Föhrenbergkreis Finanzwirtschaft

Unkonventionelle Lösungen für eine zukunftsfähige Gesellschaft

Posts Tagged ‘Japan’

How an Extended Period of Low Growth Could Reshape the Financial Industry

Posted by hkarner - 8. April 2017

Posted on by iMFdirect

By Gaston Gelos and Jay Surti

Versions in Français (French), Русский (Russian), and Español (Spanish)

What happens if advanced economies remain stuck in a long-lasting funk marked by tepid growth, low interest rates, aging populations and stagnant productivity? Japan offers an example of the impact on banks, and our analysis suggests that there could also be far-reaching consequences for insurance companies, pension funds, and asset-management firms.

You might argue that this scenario of economic malaise has already materialized; after all, interest rates and economic growth have been low since the financial crisis in 2008. The question is whether the post-crisis landscape represents a temporary departure from the pace of growth we’ve come to expect since World War II, or whether it’s the start of a new normal.

Notwithstanding the recent increase in long-term yields in some advanced economies, the Japanese experience suggests that we cannot be sure whether an exit from a low-growth/low interest rate trap is imminent or permanent. Den Rest des Beitrags lesen »

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Die Baustelle wird smart

Posted by hkarner - 28. März 2017

von: Martin Kölling, Handelsblatt.com

Datum: 28.03.2017 17:04 Uhr

Selbst Bagger und Bulldozer werden in Zeiten der Digitalisierung smart. Mit Drohnen, künstlicher Intelligenz und Datenauswertung will der Hersteller Komatsu die Baustelle revolutionieren – und sein Geschäftsmodell.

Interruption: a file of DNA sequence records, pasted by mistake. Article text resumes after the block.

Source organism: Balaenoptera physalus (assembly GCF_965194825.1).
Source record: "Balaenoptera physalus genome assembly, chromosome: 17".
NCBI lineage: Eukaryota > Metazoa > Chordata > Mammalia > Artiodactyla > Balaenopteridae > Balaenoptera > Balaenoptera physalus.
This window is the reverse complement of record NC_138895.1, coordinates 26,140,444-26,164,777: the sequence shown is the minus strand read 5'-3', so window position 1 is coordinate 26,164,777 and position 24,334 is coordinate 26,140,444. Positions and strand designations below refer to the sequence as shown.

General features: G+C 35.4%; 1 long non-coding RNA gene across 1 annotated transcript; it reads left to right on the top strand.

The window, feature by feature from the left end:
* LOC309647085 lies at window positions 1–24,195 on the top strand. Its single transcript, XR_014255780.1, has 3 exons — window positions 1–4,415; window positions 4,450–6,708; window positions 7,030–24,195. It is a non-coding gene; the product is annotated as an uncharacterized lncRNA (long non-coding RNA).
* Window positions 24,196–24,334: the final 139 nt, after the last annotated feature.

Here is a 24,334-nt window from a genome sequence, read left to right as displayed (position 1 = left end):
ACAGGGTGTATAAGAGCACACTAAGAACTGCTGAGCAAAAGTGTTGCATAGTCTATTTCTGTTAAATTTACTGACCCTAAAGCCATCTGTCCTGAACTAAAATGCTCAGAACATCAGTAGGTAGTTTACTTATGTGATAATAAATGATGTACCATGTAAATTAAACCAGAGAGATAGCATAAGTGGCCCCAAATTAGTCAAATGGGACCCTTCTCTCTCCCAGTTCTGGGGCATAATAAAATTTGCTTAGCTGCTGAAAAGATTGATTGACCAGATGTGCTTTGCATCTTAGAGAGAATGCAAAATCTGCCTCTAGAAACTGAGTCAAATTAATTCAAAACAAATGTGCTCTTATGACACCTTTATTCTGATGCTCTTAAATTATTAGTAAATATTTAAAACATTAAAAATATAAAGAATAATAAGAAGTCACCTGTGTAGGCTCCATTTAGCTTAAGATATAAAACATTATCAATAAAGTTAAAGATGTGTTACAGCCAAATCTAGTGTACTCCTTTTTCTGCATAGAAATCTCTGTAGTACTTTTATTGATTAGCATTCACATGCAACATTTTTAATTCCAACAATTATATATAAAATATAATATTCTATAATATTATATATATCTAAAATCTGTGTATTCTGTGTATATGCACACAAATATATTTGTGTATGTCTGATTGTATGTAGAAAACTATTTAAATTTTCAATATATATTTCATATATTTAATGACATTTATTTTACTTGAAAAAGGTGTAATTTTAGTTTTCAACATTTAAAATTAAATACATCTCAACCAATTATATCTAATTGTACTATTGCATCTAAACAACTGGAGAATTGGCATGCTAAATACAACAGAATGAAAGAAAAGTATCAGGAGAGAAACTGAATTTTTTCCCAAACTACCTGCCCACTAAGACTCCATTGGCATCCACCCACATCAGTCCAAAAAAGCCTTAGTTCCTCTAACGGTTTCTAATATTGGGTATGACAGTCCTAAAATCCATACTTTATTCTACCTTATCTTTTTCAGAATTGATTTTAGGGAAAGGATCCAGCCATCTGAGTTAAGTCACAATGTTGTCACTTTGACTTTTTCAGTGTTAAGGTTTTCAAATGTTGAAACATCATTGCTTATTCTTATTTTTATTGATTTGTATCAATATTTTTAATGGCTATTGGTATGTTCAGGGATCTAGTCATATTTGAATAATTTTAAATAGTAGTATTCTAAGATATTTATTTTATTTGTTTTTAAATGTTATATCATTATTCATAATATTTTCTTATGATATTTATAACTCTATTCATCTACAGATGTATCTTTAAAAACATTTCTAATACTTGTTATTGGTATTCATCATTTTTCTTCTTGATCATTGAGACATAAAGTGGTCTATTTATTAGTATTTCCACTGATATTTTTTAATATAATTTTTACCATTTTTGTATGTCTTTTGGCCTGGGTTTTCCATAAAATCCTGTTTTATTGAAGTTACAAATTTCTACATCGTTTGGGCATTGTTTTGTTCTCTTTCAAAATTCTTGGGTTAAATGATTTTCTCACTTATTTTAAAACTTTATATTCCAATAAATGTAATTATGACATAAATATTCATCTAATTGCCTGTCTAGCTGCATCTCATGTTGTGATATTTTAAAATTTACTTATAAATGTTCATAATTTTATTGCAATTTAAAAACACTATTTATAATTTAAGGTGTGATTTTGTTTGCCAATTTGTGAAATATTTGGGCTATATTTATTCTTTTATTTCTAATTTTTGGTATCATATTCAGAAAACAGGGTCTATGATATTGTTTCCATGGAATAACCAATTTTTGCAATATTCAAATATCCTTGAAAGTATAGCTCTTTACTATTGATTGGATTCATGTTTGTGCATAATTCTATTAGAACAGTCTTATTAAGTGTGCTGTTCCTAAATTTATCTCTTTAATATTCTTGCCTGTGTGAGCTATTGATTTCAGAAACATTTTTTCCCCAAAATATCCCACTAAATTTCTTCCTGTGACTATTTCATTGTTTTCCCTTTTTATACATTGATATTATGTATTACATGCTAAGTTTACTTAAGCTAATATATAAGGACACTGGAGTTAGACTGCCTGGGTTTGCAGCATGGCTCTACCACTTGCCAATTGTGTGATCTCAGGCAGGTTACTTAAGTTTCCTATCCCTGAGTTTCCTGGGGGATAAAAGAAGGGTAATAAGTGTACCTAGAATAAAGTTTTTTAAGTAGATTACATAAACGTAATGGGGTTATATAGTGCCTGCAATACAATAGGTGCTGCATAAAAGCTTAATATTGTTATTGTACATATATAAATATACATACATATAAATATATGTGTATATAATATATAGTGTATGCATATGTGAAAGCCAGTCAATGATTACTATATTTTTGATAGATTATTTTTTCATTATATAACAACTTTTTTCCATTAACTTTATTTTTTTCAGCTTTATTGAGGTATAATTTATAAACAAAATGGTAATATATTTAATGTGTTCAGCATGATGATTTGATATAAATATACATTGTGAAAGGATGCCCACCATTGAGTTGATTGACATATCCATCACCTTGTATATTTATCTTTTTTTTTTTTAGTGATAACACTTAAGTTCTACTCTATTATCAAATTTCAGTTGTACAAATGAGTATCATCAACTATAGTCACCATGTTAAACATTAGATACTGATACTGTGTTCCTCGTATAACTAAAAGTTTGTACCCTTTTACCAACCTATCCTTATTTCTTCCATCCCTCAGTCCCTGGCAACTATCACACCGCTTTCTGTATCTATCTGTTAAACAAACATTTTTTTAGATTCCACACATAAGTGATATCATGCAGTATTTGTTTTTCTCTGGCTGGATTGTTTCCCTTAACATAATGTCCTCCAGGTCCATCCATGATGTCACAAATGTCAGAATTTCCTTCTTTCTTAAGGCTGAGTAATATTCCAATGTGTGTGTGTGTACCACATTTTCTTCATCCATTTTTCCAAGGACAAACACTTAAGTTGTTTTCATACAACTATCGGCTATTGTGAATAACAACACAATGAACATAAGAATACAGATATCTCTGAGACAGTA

Tokio. Die Baustelle der Zukunft sieht unscheinbar aus. Nicht ganz einen Hektar ist die Sandfläche in einem Vorstadthafen Tokios groß, auf der ein Bulldozer und ein paar Bagger herumrollen. Die Innovation bemerkt nur, wer den Führern der Baumaschinen genau auf die Hände schaut. Ein Bulldozerfahrer nimmt die Hände vom Steuer, dennoch bleibt sein Arbeitsgerät präzise in der Spur. Denn vernetzt mit einem Steuerzentrum in der Datenwolke und aufgerüstet mit zentimetergenauen dreidimensionalen Karten, Kameras und künstlicher Intelligenz kann die Maschine schon einen Teil ihrer Arbeit halbautomatisch verrichten.

„Smart Construction“ nennt der japanische Baumaschinenhersteller Komatsu das Konzept, mit dem die globale Nummer zwei der Branche nun den Weltmarkt erobern und gleichzeitig sein Geschäftsmodell umbauen will. Dabei bauen die Japaner auf ihr Komtrax-System auf, das durch die Vernetzung mit dem Internet schon seit Jahren die Fernwartung von Maschinen erlaubt. Doch nun gehe es nicht mehr allein um den Verkauf von immer selbständigeren Maschinen und ihrer Wartung, erklärt Chikashi Shike, der Chef der Komatsu-Sparte für Smart Construction. „Wir wollen unser Angebot erweitern.“ Den Rest des Beitrags lesen »

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Supersmart Robots Will Outnumber Humans Within 30 Years, Says SoftBank CEO

Posted by hkarner - 3. März 2017

Date: 02-03-2017
Source: The Wall Street Journal

Futuristic forecast spurs investment wave from Japanese telecom company

koSoftBank CEO Masayoshi Son

BARCELONA—Within 30 years, artificial intelligence will be smarter than the human brain.

That is according to Masayoshi Son, chief executive of SoftBank Group Corp., who says that supersmart robots will outnumber humans and more than a trillion objects will be connected to the internet within three decades.

These beliefs underpin the wave of large and surprising deals the Japanese internet and telecommunications company has pulled off in the past year, he said Monday. These include starting a $100 billion technology-investment fund with a Saudi sovereign-wealth fund, buying British microprocessor designer ARM Holdings PLC for $32 billion and acquiring U.S. asset manager Fortress Investment Group PLC for $3.3 billion.